Well, as time passes we are all exposed to new things, different experiences, changing technology.  I think it is inevitable for things to progress in any creator's palate.  I still have trance and drum & bass influences in "Sacrificed" as I've consumed in it much over the years. I've been drawn to more melodic structures and catchy guitar riffs too though.  With the new material, I forcues in on my expression of it's content and deliery more than anything.  The songs turned out the way they did because they did.  I can't quite pinpoint exactly where my influences stem from these days, but I've been enjoying lots of New Wave (as they call it (Depeche Mode, Camoflage, Anything Box), Drum & Bass (Goldie, Photek...), of course I'm religious about industrial and gothic music.  I don't know.  I do enjoy people's guesses on my influences.  It's funny, some will site bands I've never heard of.

Will this style carry over into Transmutator material, or will these projects polarize themselves further from each other in terms of their sounds?

Lately TRANSMUTATOR and RAZED IN BLACK material have been closer to each other.  In my mind, the differences are clear.  I guess I need to write more material to convince others.

Are there plans for any other projects?

Before RAZED IN BLACK changed it's name from LOST SOULS, before LOST SOULS even came into existence, I fronted an electro-pop outfit in college called RIME!. I write and recroed a few synth-pop tunes which did well then, but I haven't pursued much of anything until LOST SOULS/RAZED IN BLACK was born. Recently I dug out the tapes and humbly shared it with a few people including industry cats who have all expressed excitedment for it.  Though I haven't made concrete decision yet, I'm considering unearthing the project.

Other than that, I always have remeixes on the table.  I'm up to more than 30 remixes and covers at this point.  Most interesting upcoming project is DIGI-WNI 2 for Blue Dolphin.  DIGI-WNI included a collaboration with Corey Glover and other guests.  I understand they're trying to get a hold of other Rock Stars for the new project.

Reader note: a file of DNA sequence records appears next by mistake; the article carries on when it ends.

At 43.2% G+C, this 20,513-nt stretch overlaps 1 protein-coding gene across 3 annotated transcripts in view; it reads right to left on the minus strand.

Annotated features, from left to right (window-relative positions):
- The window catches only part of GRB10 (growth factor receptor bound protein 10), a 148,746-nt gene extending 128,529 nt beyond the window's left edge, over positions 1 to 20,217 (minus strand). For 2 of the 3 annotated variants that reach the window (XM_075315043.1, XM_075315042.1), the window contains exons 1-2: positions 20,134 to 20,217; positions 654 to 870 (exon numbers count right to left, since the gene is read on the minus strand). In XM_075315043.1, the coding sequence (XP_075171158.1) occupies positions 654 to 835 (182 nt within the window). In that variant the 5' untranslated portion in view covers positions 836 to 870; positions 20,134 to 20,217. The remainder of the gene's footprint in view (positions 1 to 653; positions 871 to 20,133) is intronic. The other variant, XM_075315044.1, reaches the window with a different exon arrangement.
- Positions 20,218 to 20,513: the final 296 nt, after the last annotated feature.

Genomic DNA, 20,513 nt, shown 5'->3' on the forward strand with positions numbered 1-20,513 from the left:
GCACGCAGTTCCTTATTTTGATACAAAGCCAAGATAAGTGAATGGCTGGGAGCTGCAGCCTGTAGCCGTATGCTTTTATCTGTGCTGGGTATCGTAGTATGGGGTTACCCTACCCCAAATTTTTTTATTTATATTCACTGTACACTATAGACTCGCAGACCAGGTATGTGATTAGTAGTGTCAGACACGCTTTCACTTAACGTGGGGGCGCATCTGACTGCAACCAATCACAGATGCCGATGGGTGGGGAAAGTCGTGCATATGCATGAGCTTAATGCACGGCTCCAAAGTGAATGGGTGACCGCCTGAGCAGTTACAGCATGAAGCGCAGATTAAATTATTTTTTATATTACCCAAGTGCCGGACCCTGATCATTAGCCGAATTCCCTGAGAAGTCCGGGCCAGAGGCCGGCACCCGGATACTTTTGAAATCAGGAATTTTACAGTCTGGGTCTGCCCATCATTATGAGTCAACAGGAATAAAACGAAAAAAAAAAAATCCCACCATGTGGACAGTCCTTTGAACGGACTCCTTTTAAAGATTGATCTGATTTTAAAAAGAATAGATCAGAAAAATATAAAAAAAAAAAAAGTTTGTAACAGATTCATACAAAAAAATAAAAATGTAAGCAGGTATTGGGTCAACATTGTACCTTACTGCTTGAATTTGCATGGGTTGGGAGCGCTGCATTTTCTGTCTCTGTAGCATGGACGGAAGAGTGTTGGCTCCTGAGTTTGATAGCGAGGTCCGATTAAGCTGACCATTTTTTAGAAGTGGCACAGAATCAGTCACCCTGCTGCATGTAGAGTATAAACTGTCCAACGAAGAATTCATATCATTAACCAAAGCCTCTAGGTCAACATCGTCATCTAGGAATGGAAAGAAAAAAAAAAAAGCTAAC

Have you begun working on the next Razed in Black yet?

I haven't started on the next RIB yet, but I have written a couple of new songs (as mentioned in another answer above).  The next RIB will be a remix album.  So far, I"ve received remixes back from IMPLANT, NEW MIND, INERTIA, and DJ EVIL.  I'm too excited to show them off. I regrefully can't complete the album until our US tour ends though.  It'll probably be a winter release.

Has your popularity changed the music scene in Hawaii at all?

My popularity? ... well, the girls are more flirty and aggresive now ... uh, wait.  they're always that way with me (he-he).  Hawaii is home.  You can catch me in line at a grocery store buying toilet paper.  It actually happened a few times, the day after a night of extreme excessiveness. I look all fucked up and wasted, then some chick or dude wouod say "Hey, you're the dude from RAZED IN BLACK."  So fucking embarassing.  I really don't know if RAZED IN BLACK being here has changed the scene in the islands much.  Flattering if it has.  If anything, RAZED IN BLACK put Hawaii on the map going that 99% of my interviews make reference to my residence in Hawaii.  The scene here is surprisingly quite healthy.  There's a goth-industrial night every weekend and special fetish functions here and there.  Wearing an entire rubber suit or full medeival attire could be uncomfortable with our warm weather, but some actually manage.  It is quite a cool sight though to be with a group of gothy-freaks strolling along the beaches of Waikiki.

What are your plans beyond releasing the next Transmutator?  Will you be touring?

The new TRANSMUTATOR, more RAZED IN BLACK music, more visuals, other sensory stimulations.  My plans beyond: get that black Porsche 911 I've wanted since I was a little punk!

 

Interview with Rommel Regulacion was conducted via email
by Nicholas Joseph Ferro, May 21, 1999